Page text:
A while ago, I heard of an elective that was wildly popular among the students on campus. Being an elective, registration in the class was not compulsory. And yet, semester after semester, students packed it out. Those who took the course must have had a reason for choosing it over the other options. Maybe it was the subject, maybe it was the professor, maybe it was easier or more interesting than other choices. But whatever the reason, the class was providing something the students saw as valuable compared to the alternatives. And as a result, it was always packed while other electives weren’t.

When choosing between alternatives, what counts as “valuable” to you may differ from what others care about. If you’re making a purchase, you may be concerned about the reliability of an item, while someone else may be more interested in how it looks. Or in terms of its cost, you may think about dollars and cents, while someone else is thinking about the number of hours it will save or consume. Which factors you choose is up to you. But everyone wants to feel like they’re getting something worthwhile out of the time and money they spend.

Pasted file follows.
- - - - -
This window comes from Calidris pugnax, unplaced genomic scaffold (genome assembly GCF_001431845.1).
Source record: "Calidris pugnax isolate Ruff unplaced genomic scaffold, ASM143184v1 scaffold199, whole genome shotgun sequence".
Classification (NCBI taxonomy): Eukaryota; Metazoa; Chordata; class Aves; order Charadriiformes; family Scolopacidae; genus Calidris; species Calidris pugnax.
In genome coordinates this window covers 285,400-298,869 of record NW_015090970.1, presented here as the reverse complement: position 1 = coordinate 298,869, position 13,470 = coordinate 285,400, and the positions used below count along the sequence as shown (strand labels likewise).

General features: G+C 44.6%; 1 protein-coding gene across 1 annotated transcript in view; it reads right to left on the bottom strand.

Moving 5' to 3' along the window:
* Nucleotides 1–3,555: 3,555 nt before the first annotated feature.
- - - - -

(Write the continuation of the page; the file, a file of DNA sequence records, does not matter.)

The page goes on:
Now, when there are alternatives, each provider has to make sure they’re giving their customers a reason to choose them. That’s one strength of an open market. But when’s there’s no choice—when they have a captive market—things are different. If you have to use them, the quality of what they deliver doesn’t matter as much; you’re stuck with them. And unfortunately, they may not feel the need to improve, because, well, you’re not going anywhere.

Today, there are almost always multiple options to choose between. But sometimes it may not feel that way. A business or service provider can have what feels like a monopoly. Maybe it’s so inconvenient to use a competitor that those nearby rarely do. It’s not technically a monopoly, but it feels like it.

Say you’re the only shop in quite a distance that does the work you do, and so everyone in the immediate area comes to you. Maybe they choose you because they love your attention to quality and your service. That you’re nearby is a bonus. But the question to consider is, If another shop opened up nearby that did the same kind of work, would your customers continue to choose you? Or would they be quick to go elsewhere? The same thing can happen in the labor market. If you’re an employer, are your employees sticking around because they want to? Or is it because they don’t see any other options?

Whether it’s your customers or employees, it’s worth asking, Are they choosing you because of the value you provide? Or because there’s no competition? Is it because they love what you do and how you do it? Or because they don’t see any other viable alternatives? Sometimes there may not be much competition, at least not in the short-term. But if there were—and when there is—how many would continue to stick with you, not because they have to, but because they want to?